Thursday, 9 May 2019

FUNGI




The weather continues to be cold and mostly cheerless. There's little proper rain but a constant, damp, dripping.


I continue to walk for my health. Once again in the park, this time in drizzle instead of mist, and observing fungi on and around a stump. 

IDing the fungi would probably be easier if I knew what kind of tree this used to be (?).
P.s. I put a photograph of this on iSpot where John Bratton kindly id-ed it
as Cramp-Ball (Daldinia concentrica) - which is what I know as 'Alfred's Cakes' and
have previously found on beech.
My walking speed is picking up but am still finding it difficult to rise properly to my feet after crouching and I'm reluctant either to touch the ground or to get stuck scrabbling around trying and failing to re-stand. It's weird having to be careful of germs when for most of my life I've been a hands-in-the-dirt kind of person. I suppose I should do some crouching and rising exercises at home!

Meanwhile, until my leg muscles get strong, photographs are likely to be a bit snap-shotty.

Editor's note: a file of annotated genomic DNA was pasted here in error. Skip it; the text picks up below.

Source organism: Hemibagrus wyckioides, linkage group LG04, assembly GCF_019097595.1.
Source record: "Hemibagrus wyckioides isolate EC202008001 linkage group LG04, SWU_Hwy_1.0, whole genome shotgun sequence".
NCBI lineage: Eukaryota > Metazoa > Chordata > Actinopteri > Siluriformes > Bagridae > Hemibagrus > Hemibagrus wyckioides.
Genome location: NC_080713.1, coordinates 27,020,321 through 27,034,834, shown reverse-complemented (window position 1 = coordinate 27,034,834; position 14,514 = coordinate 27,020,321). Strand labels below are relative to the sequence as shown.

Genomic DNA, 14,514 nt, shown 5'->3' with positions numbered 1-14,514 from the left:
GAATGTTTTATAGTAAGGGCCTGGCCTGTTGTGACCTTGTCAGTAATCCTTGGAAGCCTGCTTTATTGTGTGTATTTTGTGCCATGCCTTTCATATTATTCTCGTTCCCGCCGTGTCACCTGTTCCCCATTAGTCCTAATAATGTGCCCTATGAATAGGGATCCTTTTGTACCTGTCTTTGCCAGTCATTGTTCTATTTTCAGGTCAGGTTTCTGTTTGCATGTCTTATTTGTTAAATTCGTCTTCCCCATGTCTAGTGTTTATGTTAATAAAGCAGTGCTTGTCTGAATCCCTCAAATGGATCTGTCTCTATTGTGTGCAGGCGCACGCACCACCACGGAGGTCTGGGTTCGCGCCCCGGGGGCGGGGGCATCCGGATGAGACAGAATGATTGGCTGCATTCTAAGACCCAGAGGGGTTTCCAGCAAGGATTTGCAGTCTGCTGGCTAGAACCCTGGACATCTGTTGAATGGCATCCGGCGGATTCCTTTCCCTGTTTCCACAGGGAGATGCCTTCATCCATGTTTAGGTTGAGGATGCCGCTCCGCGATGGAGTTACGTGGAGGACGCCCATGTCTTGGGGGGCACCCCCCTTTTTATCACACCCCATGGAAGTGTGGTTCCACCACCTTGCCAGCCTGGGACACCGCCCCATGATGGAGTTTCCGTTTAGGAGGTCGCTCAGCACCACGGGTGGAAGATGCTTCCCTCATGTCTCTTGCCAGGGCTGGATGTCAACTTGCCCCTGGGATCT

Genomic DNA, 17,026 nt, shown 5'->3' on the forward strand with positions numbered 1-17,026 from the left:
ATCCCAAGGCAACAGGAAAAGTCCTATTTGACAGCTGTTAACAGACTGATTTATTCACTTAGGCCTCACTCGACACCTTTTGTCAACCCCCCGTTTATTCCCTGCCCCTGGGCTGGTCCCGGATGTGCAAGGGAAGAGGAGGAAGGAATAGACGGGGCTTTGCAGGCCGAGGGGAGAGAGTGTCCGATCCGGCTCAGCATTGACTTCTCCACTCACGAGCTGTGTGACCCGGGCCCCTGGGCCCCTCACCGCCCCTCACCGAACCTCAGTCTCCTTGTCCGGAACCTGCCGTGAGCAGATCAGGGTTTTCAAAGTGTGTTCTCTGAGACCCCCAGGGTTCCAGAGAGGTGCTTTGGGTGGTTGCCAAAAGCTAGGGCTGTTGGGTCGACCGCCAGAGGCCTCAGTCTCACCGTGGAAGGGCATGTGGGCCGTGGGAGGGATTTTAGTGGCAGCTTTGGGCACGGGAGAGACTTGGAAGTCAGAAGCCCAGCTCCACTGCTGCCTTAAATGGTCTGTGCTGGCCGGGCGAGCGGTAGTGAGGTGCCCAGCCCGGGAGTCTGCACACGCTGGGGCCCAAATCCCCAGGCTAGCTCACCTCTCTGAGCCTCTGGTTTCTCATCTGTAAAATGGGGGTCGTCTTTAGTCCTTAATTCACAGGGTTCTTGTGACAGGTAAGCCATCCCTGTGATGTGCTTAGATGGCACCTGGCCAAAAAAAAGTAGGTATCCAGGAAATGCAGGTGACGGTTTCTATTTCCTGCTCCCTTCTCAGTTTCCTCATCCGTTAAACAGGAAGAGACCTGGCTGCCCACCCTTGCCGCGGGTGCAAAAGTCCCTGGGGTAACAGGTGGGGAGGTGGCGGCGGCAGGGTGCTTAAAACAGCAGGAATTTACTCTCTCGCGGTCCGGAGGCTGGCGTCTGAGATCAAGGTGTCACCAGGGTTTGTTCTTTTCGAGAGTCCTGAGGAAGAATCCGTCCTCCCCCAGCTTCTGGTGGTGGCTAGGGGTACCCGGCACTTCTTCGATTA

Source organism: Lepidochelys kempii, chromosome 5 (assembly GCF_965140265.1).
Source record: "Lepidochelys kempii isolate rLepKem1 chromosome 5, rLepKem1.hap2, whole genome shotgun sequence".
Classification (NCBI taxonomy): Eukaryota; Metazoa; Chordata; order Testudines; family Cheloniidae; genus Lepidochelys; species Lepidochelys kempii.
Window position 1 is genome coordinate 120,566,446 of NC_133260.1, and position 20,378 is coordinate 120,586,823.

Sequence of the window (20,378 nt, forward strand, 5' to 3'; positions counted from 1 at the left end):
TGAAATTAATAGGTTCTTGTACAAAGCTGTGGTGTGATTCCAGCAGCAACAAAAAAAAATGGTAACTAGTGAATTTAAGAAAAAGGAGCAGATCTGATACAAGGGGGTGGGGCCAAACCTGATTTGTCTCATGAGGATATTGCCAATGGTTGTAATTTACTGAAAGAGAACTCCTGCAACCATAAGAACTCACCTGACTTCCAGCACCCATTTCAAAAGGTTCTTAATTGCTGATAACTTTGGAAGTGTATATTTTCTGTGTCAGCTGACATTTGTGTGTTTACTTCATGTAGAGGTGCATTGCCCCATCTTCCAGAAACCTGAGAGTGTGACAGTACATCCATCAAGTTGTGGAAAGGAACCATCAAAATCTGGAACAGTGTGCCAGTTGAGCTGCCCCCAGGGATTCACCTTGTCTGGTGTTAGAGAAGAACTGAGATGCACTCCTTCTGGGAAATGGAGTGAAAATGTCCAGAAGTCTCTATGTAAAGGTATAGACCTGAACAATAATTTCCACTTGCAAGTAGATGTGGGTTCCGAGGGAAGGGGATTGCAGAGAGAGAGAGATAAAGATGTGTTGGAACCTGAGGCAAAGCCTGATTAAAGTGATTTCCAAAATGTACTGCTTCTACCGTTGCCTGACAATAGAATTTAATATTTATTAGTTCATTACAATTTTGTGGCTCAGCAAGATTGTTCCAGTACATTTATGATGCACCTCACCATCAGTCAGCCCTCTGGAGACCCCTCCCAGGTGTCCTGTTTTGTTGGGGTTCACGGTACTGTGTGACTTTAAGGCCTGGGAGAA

Tuesday, 30 April 2019

A WALK AND AN UPDATE

I've never been inclined just to 'go for a walk'. I've walked because I need to get from a to b, I'm taking photographs for a blog, I'm exploring a neighbourhood, those kinds of things. Now I'm walking for my life.

As some of you already know (I left a note in the comments attached to the last post) I came out of hospital on 18th March. Unfortunately the chemo had only worked to a certain extent and the leukaemia has come home with me.

Last week I had a discussion with one of the doctors who arranges stem cell transplants. Right at the beginning she warned me that everyone who has this discussion with her leaves the room feeling grim. May as well share the grimness - and the hope.

The only way forward now is to have a bone marrow/stem cell transplant. If I don't I will die in about a year's time. They haven't got a named donor yet but they have samples in the lab and are working out if they can find a near enough match. If they can, and the donor checks out as healthy and still willing and available . . . I'll probably go back into hospital in about six weeks time. The chances of dying as a result of the transplant itself are about 5%. The chances of the transplant 'working' are 50 - 60%-ish. I'd be in hospital about five weeks. (Though after the previous chemos it took my immune system a lot longer than expected to recover so I'm bearing in mind that this 'five weeks' might stretch.) Even if it works, chances are that I'll be ill as I get over it - perhaps a couple of readmissions with infections. And I'll always be at an increased risk of other cancers, especially of the skin - will always need to wear suncream. An increased risk of cataracts too. Various other aches and pains. She didn't want to suggest this is going to be an easy ride!